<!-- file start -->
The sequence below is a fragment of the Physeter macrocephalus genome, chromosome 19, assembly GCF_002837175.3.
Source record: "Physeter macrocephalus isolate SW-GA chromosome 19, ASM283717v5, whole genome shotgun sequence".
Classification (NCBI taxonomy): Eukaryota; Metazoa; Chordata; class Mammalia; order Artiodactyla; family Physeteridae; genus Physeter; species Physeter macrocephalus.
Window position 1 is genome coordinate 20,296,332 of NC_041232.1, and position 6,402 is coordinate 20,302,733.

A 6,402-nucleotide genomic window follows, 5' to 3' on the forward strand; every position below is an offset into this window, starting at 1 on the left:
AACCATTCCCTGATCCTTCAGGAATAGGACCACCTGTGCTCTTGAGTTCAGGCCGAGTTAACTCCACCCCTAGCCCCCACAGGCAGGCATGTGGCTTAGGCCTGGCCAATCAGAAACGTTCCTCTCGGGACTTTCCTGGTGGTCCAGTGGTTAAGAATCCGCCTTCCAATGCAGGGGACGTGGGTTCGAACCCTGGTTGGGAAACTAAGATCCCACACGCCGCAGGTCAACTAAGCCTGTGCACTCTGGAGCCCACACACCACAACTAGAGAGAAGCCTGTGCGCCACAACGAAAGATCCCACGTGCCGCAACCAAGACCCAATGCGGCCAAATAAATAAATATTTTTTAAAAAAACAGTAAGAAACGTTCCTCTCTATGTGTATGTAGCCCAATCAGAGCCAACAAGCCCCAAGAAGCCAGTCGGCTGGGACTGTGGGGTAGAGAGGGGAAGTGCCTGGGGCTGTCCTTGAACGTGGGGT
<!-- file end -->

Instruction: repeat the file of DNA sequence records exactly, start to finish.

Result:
The sequence below is a fragment of the Physeter macrocephalus genome, chromosome 19, assembly GCF_002837175.3.
Source record: "Physeter macrocephalus isolate SW-GA chromosome 19, ASM283717v5, whole genome shotgun sequence".
Classification (NCBI taxonomy): Eukaryota; Metazoa; Chordata; class Mammalia; order Artiodactyla; family Physeteridae; genus Physeter; species Physeter macrocephalus.
Window position 1 is genome coordinate 20,296,332 of NC_041232.1, and position 6,402 is coordinate 20,302,733.

A 6,402-nucleotide genomic window follows, 5' to 3' on the forward strand; every position below is an offset into this window, starting at 1 on the left:
AACCATTCCCTGATCCTTCAGGAATAGGACCACCTGTGCTCTTGAGTTCAGGCCGAGTTAACTCCACCCCTAGCCCCCACAGGCAGGCATGTGGCTTAGGCCTGGCCAATCAGAAACGTTCCTCTCGGGACTTTCCTGGTGGTCCAGTGGTTAAGAATCCGCCTTCCAATGCAGGGGACGTGGGTTCGAACCCTGGTTGGGAAACTAAGATCCCACACGCCGCAGGTCAACTAAGCCTGTGCACTCTGGAGCCCACACACCACAACTAGAGAGAAGCCTGTGCGCCACAACGAAAGATCCCACGTGCCGCAACCAAGACCCAATGCGGCCAAATAAATAAATATTTTTTAAAAAAACAGTAAGAAACGTTCCTCTCTATGTGTATGTAGCCCAATCAGAGCCAACAAGCCCCAAGAAGCCAGTCGGCTGGGACTGTGGGGTAGAGAGGGGAAGTGCCTGGGGCTGTCCTTGAACGTGGGGT